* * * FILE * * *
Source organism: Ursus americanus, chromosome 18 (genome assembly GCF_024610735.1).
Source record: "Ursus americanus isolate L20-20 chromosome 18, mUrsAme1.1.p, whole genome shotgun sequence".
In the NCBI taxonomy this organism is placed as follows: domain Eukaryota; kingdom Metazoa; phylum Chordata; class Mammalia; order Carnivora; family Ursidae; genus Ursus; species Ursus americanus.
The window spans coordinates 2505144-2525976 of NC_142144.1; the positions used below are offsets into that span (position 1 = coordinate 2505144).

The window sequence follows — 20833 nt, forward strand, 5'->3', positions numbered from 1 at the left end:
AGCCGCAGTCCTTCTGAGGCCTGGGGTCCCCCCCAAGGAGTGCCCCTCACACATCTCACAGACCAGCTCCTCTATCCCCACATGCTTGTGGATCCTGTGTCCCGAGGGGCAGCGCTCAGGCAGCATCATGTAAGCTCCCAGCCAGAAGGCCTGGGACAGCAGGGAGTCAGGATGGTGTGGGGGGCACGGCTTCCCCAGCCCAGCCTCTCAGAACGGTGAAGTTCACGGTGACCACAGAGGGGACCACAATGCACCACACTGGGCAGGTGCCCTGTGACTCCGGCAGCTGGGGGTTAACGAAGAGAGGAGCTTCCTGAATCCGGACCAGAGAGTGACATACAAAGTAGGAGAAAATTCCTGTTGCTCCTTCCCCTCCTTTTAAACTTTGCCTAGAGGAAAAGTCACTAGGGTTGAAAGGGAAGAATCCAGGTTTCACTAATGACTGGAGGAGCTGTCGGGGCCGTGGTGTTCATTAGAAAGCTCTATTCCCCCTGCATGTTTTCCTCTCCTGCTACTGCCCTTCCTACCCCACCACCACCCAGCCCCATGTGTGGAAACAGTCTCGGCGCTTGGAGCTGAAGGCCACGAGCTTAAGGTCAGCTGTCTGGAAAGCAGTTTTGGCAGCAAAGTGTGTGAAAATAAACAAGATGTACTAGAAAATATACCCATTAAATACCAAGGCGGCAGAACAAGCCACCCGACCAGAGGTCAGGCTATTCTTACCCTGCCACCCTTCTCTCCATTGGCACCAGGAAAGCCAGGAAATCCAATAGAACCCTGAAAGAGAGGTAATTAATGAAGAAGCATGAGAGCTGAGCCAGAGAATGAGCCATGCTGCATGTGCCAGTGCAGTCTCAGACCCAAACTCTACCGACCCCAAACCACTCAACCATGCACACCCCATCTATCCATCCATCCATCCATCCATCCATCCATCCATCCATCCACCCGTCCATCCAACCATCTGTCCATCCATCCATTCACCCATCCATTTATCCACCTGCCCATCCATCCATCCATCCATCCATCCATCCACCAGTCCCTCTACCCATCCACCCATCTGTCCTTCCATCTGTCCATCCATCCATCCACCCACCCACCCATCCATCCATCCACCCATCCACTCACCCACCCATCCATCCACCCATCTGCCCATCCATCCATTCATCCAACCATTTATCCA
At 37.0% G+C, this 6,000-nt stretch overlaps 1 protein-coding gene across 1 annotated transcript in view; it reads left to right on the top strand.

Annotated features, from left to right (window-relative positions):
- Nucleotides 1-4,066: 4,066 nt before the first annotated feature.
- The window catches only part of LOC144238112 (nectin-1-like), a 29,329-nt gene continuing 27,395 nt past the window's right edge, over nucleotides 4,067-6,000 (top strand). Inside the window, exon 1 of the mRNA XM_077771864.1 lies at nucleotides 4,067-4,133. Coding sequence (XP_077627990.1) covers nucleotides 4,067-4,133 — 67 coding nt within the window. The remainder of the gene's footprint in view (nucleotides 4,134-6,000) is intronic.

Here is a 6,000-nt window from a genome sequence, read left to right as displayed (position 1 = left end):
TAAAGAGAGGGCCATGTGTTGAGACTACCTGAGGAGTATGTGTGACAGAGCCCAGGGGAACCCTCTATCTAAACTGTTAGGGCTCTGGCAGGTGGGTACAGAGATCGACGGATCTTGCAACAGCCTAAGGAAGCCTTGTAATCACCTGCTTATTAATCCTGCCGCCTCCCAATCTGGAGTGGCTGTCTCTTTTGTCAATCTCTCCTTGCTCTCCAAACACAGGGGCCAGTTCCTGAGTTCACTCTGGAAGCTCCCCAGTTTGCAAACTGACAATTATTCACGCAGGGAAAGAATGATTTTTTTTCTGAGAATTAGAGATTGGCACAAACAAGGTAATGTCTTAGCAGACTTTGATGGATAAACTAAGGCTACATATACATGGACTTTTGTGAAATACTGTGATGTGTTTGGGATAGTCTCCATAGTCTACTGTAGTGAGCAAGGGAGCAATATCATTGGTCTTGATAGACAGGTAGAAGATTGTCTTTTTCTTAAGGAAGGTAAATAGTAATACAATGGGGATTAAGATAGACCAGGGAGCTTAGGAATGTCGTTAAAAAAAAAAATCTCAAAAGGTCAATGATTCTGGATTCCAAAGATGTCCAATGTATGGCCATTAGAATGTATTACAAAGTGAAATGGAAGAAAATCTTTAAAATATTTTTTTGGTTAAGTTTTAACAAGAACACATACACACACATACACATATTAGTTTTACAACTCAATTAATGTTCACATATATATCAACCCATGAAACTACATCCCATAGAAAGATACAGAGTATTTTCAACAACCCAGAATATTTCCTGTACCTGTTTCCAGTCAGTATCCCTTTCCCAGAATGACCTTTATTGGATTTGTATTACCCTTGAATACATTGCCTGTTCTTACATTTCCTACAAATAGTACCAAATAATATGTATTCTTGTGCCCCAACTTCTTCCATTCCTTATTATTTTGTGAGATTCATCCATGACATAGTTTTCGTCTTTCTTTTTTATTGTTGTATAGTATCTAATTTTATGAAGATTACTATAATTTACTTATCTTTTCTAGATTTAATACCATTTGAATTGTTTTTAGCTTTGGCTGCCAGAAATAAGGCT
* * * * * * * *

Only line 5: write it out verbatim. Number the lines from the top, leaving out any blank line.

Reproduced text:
The window sequence follows — 20833 nt, forward strand, 5'->3', positions numbered from 1 at the left end: